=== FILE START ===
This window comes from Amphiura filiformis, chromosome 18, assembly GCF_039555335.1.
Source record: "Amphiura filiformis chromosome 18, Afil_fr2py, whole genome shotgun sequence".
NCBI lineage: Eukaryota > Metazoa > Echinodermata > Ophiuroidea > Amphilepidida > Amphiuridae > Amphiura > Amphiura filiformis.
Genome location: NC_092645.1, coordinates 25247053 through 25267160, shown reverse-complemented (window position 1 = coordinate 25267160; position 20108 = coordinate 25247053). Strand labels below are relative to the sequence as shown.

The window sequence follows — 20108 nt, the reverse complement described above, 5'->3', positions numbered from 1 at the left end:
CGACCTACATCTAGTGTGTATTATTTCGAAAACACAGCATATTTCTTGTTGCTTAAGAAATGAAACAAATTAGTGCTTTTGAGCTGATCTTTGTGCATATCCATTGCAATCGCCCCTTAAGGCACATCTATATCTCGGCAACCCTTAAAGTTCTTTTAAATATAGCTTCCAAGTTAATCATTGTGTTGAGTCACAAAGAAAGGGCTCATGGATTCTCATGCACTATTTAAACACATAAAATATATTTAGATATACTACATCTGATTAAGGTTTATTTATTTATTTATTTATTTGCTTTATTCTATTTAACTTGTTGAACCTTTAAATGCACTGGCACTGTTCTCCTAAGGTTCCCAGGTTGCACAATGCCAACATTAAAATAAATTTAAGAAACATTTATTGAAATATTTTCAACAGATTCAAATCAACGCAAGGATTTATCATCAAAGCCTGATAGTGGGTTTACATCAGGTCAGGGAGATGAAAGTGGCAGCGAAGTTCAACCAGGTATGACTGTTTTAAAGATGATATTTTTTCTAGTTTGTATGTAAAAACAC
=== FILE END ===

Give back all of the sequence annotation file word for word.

This window comes from Amphiura filiformis, chromosome 18, assembly GCF_039555335.1.
Source record: "Amphiura filiformis chromosome 18, Afil_fr2py, whole genome shotgun sequence".
NCBI lineage: Eukaryota > Metazoa > Echinodermata > Ophiuroidea > Amphilepidida > Amphiuridae > Amphiura > Amphiura filiformis.
Genome location: NC_092645.1, coordinates 25247053 through 25267160, shown reverse-complemented (window position 1 = coordinate 25267160; position 20108 = coordinate 25247053). Strand labels below are relative to the sequence as shown.

The window sequence follows — 20108 nt, the reverse complement described above, 5'->3', positions numbered from 1 at the left end:
CGACCTACATCTAGTGTGTATTATTTCGAAAACACAGCATATTTCTTGTTGCTTAAGAAATGAAACAAATTAGTGCTTTTGAGCTGATCTTTGTGCATATCCATTGCAATCGCCCCTTAAGGCACATCTATATCTCGGCAACCCTTAAAGTTCTTTTAAATATAGCTTCCAAGTTAATCATTGTGTTGAGTCACAAAGAAAGGGCTCATGGATTCTCATGCACTATTTAAACACATAAAATATATTTAGATATACTACATCTGATTAAGGTTTATTTATTTATTTATTTATTTGCTTTATTCTATTTAACTTGTTGAACCTTTAAATGCACTGGCACTGTTCTCCTAAGGTTCCCAGGTTGCACAATGCCAACATTAAAATAAATTTAAGAAACATTTATTGAAATATTTTCAACAGATTCAAATCAACGCAAGGATTTATCATCAAAGCCTGATAGTGGGTTTACATCAGGTCAGGGAGATGAAAGTGGCAGCGAAGTTCAACCAGGTATGACTGTTTTAAAGATGATATTTTTTCTAGTTTGTATGTAAAAACAC